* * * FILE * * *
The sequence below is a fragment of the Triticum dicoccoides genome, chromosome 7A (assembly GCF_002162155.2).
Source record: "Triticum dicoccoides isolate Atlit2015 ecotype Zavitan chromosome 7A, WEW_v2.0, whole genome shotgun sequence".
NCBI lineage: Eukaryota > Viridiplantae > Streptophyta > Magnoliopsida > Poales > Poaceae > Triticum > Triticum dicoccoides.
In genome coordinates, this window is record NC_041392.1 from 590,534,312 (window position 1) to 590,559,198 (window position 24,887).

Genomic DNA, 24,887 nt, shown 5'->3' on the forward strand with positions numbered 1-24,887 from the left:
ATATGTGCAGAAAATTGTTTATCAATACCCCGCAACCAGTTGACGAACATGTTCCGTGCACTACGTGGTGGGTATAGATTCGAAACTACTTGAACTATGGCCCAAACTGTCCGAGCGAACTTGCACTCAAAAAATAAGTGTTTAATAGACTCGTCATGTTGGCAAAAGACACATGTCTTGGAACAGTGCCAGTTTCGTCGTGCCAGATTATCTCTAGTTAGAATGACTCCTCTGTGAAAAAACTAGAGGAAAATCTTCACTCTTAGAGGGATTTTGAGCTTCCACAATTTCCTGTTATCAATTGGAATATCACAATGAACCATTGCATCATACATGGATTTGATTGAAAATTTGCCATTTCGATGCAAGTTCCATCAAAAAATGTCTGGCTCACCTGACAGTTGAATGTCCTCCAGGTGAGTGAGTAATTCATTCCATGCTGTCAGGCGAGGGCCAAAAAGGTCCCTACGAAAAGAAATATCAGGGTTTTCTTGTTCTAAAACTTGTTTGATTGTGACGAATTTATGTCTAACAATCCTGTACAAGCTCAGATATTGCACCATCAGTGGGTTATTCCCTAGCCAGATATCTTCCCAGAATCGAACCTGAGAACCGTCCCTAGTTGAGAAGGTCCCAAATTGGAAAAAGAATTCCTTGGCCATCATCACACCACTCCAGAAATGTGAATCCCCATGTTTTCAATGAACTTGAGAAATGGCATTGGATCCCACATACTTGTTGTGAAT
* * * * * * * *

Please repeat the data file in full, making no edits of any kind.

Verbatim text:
The sequence below is a fragment of the Triticum dicoccoides genome, chromosome 7A (assembly GCF_002162155.2).
Source record: "Triticum dicoccoides isolate Atlit2015 ecotype Zavitan chromosome 7A, WEW_v2.0, whole genome shotgun sequence".
NCBI lineage: Eukaryota > Viridiplantae > Streptophyta > Magnoliopsida > Poales > Poaceae > Triticum > Triticum dicoccoides.
In genome coordinates, this window is record NC_041392.1 from 590,534,312 (window position 1) to 590,559,198 (window position 24,887).

Genomic DNA, 24,887 nt, shown 5'->3' on the forward strand with positions numbered 1-24,887 from the left:
ATATGTGCAGAAAATTGTTTATCAATACCCCGCAACCAGTTGACGAACATGTTCCGTGCACTACGTGGTGGGTATAGATTCGAAACTACTTGAACTATGGCCCAAACTGTCCGAGCGAACTTGCACTCAAAAAATAAGTGTTTAATAGACTCGTCATGTTGGCAAAAGACACATGTCTTGGAACAGTGCCAGTTTCGTCGTGCCAGATTATCTCTAGTTAGAATGACTCCTCTGTGAAAAAACTAGAGGAAAATCTTCACTCTTAGAGGGATTTTGAGCTTCCACAATTTCCTGTTATCAATTGGAATATCACAATGAACCATTGCATCATACATGGATTTGATTGAAAATTTGCCATTTCGATGCAAGTTCCATCAAAAAATGTCTGGCTCACCTGACAGTTGAATGTCCTCCAGGTGAGTGAGTAATTCATTCCATGCTGTCAGGCGAGGGCCAAAAAGGTCCCTACGAAAAGAAATATCAGGGTTTTCTTGTTCTAAAACTTGTTTGATTGTGACGAATTTATGTCTAACAATCCTGTACAAGCTCAGATATTGCACCATCAGTGGGTTATTCCCTAGCCAGATATCTTCCCAGAATCGAACCTGAGAACCGTCCCTAGTTGAGAAGGTCCCAAATTGGAAAAAGAATTCCTTGGCCATCATCACACCACTCCAGAAATGTGAATCCCCATGTTTTCAATGAACTTGAGAAATGGCATTGGATCCCACATACTTGTTGTGAAT